CULTURE

LOOK: The aftermath of Ulysses in Marikina

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These photos capture the dire aftermath of the typhoon, urgently reminding us that there is much work to be done to save and conserve the Marikina Watershed. Photo by JAKE VERZOSA

Metro Manila (CNN Philippines Life) — The former DENR secretary Gina Lopez warned us about flooding the magnitude of Typhoon Ulysses.

In a now-widely shared Facebook post in 2017, the late cabinet secretary shared photos of the denuded area near the Marikina Watershed. The photos were accompanied by a short plea for urgency regarding the importance of rehabilitating the area. She said, “As long as there is quarrying there and the Marikina Watershed is denuded, the Pasig River water will be brown!! And it will become more and more shallow — and it will cause flooding in Metro Manila! It is imperative that the Marikina Watershed is reforested!!!!!”

Lopez’s use of many exclamation points can be gleaned OA if you were just casually reading it in 2017. But given the events of the last week, it’s Lopez’s sounding the last alarm for a dire situation that needed to be fixed years ago.

RELATED: Gina Lopez on being the ex-environment secretary

The onslaught of Typhoon Ondoy in 2009 has prompted more attention to the precarious geography of Marikina. Proclamation No. 296, s. 2011 upgraded the status of the Marikina watershed and was declared a protected area, referred to as the Upper Marikina River Basin Protected Landscape. The DENR website has cited several issues and problems, including “improper land uses, management and allocation, rapid population growth, rapid urban development, and depleting water resources.”

Efforts for the reforestation of the watershed have been continuing throughout the years, with big companies pitching in with tree planting, fun runs to raise funds, and other similar activities. Yet, a wholesale effort to restore the area’s ecosystem is still needed. Issues such as land grabbing, quarrying, and fencing off areas important to the conservation overtake the efforts to save the watershed — which spans from the Sierra Madre in Rizal to the Pasig River.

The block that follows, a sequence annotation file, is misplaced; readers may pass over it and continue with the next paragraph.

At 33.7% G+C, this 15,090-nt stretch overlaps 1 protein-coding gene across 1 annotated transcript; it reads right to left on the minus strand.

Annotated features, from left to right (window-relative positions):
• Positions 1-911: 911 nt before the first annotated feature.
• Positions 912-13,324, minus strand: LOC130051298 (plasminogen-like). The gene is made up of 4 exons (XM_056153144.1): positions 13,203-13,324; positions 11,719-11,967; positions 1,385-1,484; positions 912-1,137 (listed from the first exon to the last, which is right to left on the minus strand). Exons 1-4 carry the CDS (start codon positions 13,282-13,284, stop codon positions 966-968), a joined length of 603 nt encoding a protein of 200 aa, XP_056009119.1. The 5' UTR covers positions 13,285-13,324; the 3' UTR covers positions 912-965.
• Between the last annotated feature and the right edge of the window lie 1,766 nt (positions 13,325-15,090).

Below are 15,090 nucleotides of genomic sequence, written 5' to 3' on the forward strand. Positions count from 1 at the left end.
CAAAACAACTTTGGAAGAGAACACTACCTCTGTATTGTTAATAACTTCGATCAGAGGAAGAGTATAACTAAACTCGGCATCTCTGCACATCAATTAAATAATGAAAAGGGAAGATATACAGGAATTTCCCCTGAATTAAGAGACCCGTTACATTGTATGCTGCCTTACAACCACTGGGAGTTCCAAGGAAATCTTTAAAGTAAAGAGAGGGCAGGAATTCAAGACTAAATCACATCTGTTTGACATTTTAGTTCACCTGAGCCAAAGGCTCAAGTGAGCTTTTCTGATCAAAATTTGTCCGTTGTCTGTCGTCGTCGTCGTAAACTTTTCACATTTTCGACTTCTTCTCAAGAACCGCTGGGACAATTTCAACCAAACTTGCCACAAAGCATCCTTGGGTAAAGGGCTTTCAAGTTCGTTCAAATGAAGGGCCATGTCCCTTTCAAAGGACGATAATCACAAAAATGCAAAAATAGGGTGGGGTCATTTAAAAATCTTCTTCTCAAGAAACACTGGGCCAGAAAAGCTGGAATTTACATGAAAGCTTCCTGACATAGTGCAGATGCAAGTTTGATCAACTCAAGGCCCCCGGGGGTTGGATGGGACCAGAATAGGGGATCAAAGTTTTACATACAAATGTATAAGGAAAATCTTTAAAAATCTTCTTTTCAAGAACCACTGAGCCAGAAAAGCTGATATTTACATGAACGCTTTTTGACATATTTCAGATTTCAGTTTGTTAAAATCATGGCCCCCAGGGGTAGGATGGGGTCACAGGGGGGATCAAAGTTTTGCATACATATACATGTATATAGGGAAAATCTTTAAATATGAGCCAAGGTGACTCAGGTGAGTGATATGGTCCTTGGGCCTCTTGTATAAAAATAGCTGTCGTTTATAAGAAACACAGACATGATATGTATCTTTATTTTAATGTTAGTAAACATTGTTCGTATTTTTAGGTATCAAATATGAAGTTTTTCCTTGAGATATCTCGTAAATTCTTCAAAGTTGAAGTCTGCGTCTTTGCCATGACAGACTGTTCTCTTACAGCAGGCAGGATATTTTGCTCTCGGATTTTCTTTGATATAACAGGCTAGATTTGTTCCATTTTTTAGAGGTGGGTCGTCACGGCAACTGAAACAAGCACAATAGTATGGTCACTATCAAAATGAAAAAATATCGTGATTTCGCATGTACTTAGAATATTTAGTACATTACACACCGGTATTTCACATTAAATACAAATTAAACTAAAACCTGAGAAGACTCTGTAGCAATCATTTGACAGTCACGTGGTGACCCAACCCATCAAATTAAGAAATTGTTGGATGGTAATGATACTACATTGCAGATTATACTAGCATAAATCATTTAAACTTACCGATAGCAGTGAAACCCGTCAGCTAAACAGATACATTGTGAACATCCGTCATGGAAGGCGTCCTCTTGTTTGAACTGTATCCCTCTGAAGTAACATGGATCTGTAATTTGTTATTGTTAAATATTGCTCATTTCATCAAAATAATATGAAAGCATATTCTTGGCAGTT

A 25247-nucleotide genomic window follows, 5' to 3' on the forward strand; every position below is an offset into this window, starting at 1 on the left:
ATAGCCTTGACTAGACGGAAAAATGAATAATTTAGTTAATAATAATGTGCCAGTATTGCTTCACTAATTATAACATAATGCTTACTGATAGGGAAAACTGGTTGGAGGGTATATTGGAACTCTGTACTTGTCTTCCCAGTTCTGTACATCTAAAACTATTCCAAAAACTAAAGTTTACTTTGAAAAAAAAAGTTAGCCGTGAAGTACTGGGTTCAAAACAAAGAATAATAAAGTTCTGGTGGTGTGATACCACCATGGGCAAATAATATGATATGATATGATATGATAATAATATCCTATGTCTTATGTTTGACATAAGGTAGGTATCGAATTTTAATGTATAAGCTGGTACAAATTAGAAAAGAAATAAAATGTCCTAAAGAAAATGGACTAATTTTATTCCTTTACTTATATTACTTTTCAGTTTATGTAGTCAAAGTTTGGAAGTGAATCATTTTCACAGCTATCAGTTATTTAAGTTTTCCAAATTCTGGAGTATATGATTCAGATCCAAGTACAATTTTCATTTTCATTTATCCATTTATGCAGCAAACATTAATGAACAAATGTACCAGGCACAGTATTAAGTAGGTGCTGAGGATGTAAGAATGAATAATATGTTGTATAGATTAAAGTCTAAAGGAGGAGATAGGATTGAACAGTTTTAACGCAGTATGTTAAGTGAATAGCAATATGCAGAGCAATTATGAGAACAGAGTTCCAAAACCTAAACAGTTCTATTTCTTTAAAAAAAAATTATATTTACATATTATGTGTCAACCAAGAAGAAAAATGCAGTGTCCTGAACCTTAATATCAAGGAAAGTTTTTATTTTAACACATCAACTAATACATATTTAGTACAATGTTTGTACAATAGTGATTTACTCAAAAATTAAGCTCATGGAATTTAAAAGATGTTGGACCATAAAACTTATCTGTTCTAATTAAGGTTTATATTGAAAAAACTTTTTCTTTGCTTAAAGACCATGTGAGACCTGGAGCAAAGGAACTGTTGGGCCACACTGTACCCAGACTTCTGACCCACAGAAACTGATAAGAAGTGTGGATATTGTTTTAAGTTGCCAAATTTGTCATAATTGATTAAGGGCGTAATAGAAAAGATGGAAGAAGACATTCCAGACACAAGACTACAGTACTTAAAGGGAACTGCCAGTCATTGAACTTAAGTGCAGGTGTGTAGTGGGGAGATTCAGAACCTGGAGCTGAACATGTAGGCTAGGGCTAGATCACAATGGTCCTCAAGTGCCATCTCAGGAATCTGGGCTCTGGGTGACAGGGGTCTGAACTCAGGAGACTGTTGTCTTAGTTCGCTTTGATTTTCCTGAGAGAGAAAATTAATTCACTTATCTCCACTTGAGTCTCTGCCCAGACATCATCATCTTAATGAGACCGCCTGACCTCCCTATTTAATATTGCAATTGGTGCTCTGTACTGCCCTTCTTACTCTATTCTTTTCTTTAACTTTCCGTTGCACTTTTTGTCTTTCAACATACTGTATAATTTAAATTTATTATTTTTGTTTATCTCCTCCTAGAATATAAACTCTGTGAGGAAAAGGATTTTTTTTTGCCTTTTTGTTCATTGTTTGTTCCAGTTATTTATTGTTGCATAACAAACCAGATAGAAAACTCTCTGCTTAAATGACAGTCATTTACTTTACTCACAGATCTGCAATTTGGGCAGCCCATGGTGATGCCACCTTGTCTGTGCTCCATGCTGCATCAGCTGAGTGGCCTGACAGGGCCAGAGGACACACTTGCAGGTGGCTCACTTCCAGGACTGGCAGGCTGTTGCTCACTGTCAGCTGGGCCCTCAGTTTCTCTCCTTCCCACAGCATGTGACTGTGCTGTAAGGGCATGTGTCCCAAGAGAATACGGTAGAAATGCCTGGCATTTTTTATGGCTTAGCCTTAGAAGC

RELATED: Why Masungi is more than just an Instagrammable trek.

The Environmental Science for Social Change released historical mapping data of the Marikina Valley in 2010, pointing out specific changes in its geography that has led to its delicate state — keeping in mind that Marikina is a flood zone owing to its natural shape (“This flooding potential lay dormant, but scientifically is no surprise; it is just a question of when.”) According to data from the ESSC, by 1997, only 8% of the original marshland remained in the original 11.23 square kilometers. An area that used to be only for rice and mangroves has been transformed into an industrial valley with subdivisions and factories.

“The powerful public or private operating dams need much more critical integration with the life and the land downstream. We need to build dams that we can manage at times of risk, otherwise this development only undermines the life of the poor and destroys the little security they have,” the report pleaded.

Here, photojournalist Jake Verzosa captures the dire aftermath of the typhoon in several areas in Marikina and Pasig, urgently reminding us that there is much work to be done to save and conserve the area.

Rosario, Pasig City. Photo by JAKE VERZOSA

Barangka, Marikina City. Photo by JAKE VERZOSA

Industrial Valley, Marikina City. Photo by JAKE VERZOSA

Malanday, Marikina City. Photo by JAKE VERZOSA

Jesus de La Peña, Marikina City. Photo by JAKE VERZOSA

Industrial Valley, Marikina City. Photo by JAKE VERZOSA

Malanday, Marikina City. Photo by JAKE VERZOSA

Industrial Valley, Marikina City. Photo by JAKE VERZOSA

Sto. Niño, Marikina City. Photo by JAKE VERZOSA

Santolan, Pasig City. Photo by JAKE VERZOSA